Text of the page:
The Women’s Room was cliquish from the beginning. We were used to being separated into groups in everyday life—Threes over here, Fives over there—so maybe it was natural for that to happen in the palace. And while we didn’t divide ourselves exclusively by castes, I couldn’t help wishing we didn’t do it at all. Weren’t we made equals by coming here, at least while the competition lasted? Weren’t we going through the exact same thing?

Though, at the moment, it seemed as if we were going through a bunch of nothing. I wished something would happen if only so we’d have something to talk about.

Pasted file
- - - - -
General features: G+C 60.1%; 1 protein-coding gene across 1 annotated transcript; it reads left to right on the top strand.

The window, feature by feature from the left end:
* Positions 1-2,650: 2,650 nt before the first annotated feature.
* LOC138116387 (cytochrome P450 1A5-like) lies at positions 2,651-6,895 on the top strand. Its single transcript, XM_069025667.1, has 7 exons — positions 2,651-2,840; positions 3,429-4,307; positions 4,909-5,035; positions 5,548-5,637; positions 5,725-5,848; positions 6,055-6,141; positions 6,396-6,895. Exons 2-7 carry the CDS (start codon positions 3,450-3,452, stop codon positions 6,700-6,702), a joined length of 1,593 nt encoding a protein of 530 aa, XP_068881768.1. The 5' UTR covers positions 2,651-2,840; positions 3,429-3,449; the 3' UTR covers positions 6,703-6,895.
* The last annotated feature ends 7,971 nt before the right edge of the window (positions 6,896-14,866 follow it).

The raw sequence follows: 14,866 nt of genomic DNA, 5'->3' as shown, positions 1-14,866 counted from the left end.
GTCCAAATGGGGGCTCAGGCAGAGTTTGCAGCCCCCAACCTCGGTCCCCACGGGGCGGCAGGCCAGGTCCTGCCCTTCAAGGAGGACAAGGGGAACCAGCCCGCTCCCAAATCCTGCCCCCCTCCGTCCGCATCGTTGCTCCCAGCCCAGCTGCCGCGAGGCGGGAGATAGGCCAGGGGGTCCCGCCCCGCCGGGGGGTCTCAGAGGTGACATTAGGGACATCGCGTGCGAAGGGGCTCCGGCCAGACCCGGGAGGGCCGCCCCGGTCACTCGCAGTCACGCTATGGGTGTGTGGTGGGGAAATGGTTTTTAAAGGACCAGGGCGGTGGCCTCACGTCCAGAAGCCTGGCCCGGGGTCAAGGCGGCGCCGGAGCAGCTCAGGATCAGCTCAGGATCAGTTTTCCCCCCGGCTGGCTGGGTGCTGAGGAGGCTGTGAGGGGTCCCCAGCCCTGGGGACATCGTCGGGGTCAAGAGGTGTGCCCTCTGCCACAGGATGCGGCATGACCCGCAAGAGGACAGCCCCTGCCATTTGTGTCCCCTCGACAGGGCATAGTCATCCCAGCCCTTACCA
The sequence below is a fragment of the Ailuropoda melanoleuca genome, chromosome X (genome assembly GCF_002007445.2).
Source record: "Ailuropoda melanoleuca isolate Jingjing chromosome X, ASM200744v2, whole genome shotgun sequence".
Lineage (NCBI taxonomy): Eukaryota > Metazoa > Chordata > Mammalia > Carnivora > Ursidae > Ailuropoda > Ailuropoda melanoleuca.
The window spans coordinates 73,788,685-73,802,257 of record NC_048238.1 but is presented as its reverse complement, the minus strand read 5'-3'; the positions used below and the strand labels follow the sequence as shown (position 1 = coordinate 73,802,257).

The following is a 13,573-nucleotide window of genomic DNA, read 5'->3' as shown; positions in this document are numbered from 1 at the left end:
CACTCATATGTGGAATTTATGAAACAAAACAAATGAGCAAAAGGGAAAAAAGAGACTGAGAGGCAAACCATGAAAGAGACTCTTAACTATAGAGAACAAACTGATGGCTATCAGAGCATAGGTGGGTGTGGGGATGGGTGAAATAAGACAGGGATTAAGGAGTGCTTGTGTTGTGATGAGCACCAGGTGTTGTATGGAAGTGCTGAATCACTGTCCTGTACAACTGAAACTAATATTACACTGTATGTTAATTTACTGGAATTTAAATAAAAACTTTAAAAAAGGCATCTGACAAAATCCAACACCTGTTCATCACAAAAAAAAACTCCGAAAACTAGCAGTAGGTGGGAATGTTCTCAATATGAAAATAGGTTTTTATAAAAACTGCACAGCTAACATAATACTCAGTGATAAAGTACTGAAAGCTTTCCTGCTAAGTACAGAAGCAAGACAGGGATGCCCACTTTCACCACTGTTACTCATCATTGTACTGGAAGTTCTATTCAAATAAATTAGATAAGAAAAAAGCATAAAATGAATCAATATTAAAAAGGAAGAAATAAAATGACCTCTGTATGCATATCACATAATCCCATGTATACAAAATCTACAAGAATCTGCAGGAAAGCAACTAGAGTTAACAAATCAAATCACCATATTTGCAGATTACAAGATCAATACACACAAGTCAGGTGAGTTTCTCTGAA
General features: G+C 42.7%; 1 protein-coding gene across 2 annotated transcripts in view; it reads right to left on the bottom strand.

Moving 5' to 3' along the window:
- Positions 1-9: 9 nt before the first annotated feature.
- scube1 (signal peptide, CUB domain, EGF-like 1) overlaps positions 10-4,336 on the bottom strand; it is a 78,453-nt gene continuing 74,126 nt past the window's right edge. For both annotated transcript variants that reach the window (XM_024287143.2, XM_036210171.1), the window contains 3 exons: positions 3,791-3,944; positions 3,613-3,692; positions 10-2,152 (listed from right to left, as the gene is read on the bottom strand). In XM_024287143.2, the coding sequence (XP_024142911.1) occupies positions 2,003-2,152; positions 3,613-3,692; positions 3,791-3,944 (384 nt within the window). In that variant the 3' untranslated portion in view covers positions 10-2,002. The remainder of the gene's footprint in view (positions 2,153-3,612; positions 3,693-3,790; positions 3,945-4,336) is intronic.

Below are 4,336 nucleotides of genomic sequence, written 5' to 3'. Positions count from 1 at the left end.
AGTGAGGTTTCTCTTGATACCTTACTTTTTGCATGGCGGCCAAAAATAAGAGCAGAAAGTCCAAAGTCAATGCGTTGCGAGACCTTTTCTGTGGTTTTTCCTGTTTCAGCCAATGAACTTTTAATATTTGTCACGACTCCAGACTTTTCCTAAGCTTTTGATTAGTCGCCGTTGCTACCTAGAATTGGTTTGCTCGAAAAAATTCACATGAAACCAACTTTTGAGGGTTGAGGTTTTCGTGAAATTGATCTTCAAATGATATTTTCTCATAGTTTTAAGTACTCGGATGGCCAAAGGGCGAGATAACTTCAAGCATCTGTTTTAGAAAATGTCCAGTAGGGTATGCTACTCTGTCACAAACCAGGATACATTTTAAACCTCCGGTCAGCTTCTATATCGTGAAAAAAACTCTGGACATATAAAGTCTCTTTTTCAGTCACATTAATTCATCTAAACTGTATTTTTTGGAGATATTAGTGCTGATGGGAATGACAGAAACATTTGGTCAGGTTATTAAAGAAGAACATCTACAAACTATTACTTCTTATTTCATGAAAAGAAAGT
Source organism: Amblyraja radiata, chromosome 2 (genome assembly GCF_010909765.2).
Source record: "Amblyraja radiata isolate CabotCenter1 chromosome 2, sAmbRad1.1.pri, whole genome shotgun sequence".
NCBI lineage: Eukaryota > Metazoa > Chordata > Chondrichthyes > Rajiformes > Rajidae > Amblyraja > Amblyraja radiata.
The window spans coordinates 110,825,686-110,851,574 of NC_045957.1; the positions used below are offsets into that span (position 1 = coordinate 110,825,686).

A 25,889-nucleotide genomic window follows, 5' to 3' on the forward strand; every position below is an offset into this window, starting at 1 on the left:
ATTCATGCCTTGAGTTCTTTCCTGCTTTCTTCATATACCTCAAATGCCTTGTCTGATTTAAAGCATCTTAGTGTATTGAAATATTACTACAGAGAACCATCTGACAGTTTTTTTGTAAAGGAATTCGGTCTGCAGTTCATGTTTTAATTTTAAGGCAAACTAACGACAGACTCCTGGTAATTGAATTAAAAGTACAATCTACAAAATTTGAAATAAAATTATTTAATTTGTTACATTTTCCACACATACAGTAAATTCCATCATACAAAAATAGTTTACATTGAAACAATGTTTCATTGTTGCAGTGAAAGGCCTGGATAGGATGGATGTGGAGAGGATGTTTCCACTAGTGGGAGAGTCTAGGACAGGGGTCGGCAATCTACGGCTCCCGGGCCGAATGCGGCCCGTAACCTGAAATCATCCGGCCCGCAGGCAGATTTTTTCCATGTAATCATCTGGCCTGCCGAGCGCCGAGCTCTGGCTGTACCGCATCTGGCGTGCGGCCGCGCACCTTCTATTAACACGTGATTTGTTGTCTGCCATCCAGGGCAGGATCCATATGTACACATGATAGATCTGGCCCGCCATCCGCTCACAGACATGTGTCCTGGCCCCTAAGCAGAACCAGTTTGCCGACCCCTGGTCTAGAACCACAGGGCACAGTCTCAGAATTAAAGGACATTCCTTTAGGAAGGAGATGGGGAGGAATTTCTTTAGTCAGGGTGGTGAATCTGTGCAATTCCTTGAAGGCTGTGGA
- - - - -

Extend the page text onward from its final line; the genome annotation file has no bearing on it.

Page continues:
“Any news from home?” I asked, trying to start a conversation.

Bianca looked up. “My mom wrote yesterday and said that Hendly got engaged. Can you believe that? She left, what, a week ago?”

Madeline perked up. “What’s his caste? Is she climbing?”

“Oh, yeah!” Bianca lit up with excitement. “A Two! I mean, it gives you hope. I was a Three before I left, but the idea of maybe marrying an actor instead of a boring old doctor sounds fun.”

Madeline giggled and nodded in agreement.

I wasn’t so sure. “Did she know him? Before she left for the Selection, I mean?”

Bianca tipped her head to one side, as if I’d asked something ridiculous. “It seems unlikely. She was a Five; he’s a Two.”

“Well, I think she said her family did music, so maybe she performed for him once,” Madeline offered.